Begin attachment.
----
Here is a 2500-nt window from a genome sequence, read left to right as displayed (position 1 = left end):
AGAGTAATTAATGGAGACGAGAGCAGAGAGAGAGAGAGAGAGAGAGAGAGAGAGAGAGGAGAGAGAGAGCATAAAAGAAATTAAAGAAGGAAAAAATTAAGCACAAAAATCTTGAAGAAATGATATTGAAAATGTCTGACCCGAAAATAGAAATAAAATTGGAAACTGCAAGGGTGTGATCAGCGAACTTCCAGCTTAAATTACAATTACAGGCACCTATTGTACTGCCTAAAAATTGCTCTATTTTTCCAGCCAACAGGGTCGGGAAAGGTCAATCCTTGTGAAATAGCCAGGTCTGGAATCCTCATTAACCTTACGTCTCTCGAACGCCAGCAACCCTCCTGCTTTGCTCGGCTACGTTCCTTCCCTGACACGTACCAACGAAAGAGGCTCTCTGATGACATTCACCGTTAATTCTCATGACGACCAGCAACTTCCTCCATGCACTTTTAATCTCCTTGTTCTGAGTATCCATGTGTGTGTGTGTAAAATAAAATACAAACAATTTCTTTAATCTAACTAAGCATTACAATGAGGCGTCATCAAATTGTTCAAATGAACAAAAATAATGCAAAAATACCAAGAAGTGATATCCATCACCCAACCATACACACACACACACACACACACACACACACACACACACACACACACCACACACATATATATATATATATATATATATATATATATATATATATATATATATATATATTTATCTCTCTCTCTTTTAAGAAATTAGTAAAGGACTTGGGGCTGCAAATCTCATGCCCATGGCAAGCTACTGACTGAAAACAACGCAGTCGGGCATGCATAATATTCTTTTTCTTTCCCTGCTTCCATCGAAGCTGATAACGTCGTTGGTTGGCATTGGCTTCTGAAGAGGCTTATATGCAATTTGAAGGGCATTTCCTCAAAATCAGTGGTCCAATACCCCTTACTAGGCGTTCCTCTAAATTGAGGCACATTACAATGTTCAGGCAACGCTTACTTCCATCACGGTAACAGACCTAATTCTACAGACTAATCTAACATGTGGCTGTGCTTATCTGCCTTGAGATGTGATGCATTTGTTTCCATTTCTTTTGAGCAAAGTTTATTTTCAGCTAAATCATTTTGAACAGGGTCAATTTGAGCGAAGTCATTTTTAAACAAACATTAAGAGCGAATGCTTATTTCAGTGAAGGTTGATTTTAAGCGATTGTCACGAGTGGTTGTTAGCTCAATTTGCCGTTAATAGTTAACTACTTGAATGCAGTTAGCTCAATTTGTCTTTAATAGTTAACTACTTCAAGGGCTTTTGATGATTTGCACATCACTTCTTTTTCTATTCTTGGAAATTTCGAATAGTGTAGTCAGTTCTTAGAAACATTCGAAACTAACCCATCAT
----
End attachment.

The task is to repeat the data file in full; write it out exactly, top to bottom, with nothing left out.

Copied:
Here is a 2500-nt window from a genome sequence, read left to right as displayed (position 1 = left end):
AGAGTAATTAATGGAGACGAGAGCAGAGAGAGAGAGAGAGAGAGAGAGAGAGAGAGAGGAGAGAGAGAGCATAAAAGAAATTAAAGAAGGAAAAAATTAAGCACAAAAATCTTGAAGAAATGATATTGAAAATGTCTGACCCGAAAATAGAAATAAAATTGGAAACTGCAAGGGTGTGATCAGCGAACTTCCAGCTTAAATTACAATTACAGGCACCTATTGTACTGCCTAAAAATTGCTCTATTTTTCCAGCCAACAGGGTCGGGAAAGGTCAATCCTTGTGAAATAGCCAGGTCTGGAATCCTCATTAACCTTACGTCTCTCGAACGCCAGCAACCCTCCTGCTTTGCTCGGCTACGTTCCTTCCCTGACACGTACCAACGAAAGAGGCTCTCTGATGACATTCACCGTTAATTCTCATGACGACCAGCAACTTCCTCCATGCACTTTTAATCTCCTTGTTCTGAGTATCCATGTGTGTGTGTGTAAAATAAAATACAAACAATTTCTTTAATCTAACTAAGCATTACAATGAGGCGTCATCAAATTGTTCAAATGAACAAAAATAATGCAAAAATACCAAGAAGTGATATCCATCACCCAACCATACACACACACACACACACACACACACACACACACACACACACACACCACACACATATATATATATATATATATATATATATATATATATATATATATATATATATATTTATCTCTCTCTCTTTTAAGAAATTAGTAAAGGACTTGGGGCTGCAAATCTCATGCCCATGGCAAGCTACTGACTGAAAACAACGCAGTCGGGCATGCATAATATTCTTTTTCTTTCCCTGCTTCCATCGAAGCTGATAACGTCGTTGGTTGGCATTGGCTTCTGAAGAGGCTTATATGCAATTTGAAGGGCATTTCCTCAAAATCAGTGGTCCAATACCCCTTACTAGGCGTTCCTCTAAATTGAGGCACATTACAATGTTCAGGCAACGCTTACTTCCATCACGGTAACAGACCTAATTCTACAGACTAATCTAACATGTGGCTGTGCTTATCTGCCTTGAGATGTGATGCATTTGTTTCCATTTCTTTTGAGCAAAGTTTATTTTCAGCTAAATCATTTTGAACAGGGTCAATTTGAGCGAAGTCATTTTTAAACAAACATTAAGAGCGAATGCTTATTTCAGTGAAGGTTGATTTTAAGCGATTGTCACGAGTGGTTGTTAGCTCAATTTGCCGTTAATAGTTAACTACTTGAATGCAGTTAGCTCAATTTGTCTTTAATAGTTAACTACTTCAAGGGCTTTTGATGATTTGCACATCACTTCTTTTTCTATTCTTGGAAATTTCGAATAGTGTAGTCAGTTCTTAGAAACATTCGAAACTAACCCATCAT